• Washington State likewise prohibits distributing electioneering communication containing “synthetic media” without disclosure.[x] In addition to empowering the state Attorney General to enforce these restrictions, Washington’s law also allows any candidate whose appearance, action, or speech is altered through synthetic media to seek an injunction prohibiting publication, as well as damages.
  • California state law prohibits, within 60 days of an election, distribution without disclosure of deceptive media with intent to injure a candidate’s reputation or deceive a voter.[xi] Any candidate whose likeness is portrayed in violation of these prohibitions may seek injunctive relief as well as damages.
  • Minnesota passed a law in 2023 criminalizing the dissemination within 90 days of an election of a “deep fake” designed to harm a candidate or influence an election.[xii] In addition to criminal penalties, the law grants standing to the depicted individual and any candidate who is injured to seek injunctive relief.[xiii]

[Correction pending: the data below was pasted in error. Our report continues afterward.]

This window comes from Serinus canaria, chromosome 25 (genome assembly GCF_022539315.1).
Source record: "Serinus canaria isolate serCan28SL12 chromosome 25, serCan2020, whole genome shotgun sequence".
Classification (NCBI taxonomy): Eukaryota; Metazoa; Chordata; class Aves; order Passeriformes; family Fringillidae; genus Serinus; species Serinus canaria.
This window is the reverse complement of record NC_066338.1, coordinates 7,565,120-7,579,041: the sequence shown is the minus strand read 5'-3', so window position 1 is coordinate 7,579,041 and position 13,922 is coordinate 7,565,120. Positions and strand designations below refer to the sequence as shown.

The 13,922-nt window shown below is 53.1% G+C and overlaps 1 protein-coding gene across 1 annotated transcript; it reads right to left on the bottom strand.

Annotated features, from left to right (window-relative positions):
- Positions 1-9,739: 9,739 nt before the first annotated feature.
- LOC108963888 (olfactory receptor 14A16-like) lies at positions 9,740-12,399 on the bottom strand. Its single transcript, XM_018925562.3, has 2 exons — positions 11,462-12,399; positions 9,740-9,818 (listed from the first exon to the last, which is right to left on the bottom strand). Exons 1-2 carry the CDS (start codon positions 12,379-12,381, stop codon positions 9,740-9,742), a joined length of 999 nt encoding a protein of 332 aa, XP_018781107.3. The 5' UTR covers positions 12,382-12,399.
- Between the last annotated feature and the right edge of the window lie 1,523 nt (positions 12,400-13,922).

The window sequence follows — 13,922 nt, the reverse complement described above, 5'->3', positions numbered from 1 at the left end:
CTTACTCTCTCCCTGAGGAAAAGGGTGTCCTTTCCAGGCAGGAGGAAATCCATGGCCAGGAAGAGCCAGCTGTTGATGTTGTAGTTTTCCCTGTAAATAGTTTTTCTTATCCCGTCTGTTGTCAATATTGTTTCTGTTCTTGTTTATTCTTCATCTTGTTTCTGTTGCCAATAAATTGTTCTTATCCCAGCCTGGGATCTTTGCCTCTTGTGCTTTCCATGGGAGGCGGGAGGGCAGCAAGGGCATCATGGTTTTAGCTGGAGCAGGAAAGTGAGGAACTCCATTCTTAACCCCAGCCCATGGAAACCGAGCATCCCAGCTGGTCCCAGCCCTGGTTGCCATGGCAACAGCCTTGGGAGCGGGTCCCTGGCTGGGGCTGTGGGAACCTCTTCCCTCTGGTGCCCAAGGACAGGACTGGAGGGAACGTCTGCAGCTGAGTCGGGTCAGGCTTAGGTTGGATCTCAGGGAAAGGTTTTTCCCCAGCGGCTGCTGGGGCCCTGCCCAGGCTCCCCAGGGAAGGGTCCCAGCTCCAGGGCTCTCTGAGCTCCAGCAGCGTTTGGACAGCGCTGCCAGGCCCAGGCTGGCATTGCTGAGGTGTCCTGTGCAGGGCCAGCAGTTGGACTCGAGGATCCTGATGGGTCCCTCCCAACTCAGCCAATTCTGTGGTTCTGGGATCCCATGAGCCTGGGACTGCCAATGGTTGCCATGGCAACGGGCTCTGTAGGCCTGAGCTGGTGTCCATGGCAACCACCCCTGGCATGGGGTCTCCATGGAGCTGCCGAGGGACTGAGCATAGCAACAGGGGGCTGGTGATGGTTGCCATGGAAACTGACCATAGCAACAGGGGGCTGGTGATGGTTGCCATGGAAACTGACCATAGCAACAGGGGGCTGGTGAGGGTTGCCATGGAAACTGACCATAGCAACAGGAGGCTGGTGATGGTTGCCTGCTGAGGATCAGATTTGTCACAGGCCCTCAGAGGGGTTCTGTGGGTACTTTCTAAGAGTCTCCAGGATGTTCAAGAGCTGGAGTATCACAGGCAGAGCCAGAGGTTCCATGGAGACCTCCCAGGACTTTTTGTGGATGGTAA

Other Avenues for Relief

Although AI-powered deep fakes pose a unique threat to the integrity of elections, the broader category of disinformation and fraud has long been a scourge in elections, and most states have robust legal protections that can be deployed to protect elections and voters even in the absence of AI-specific legislation.

  • Wisconsin, for instance, has long prohibited false representations pertaining to a candidate or referendum intended to affect voting.[xiv]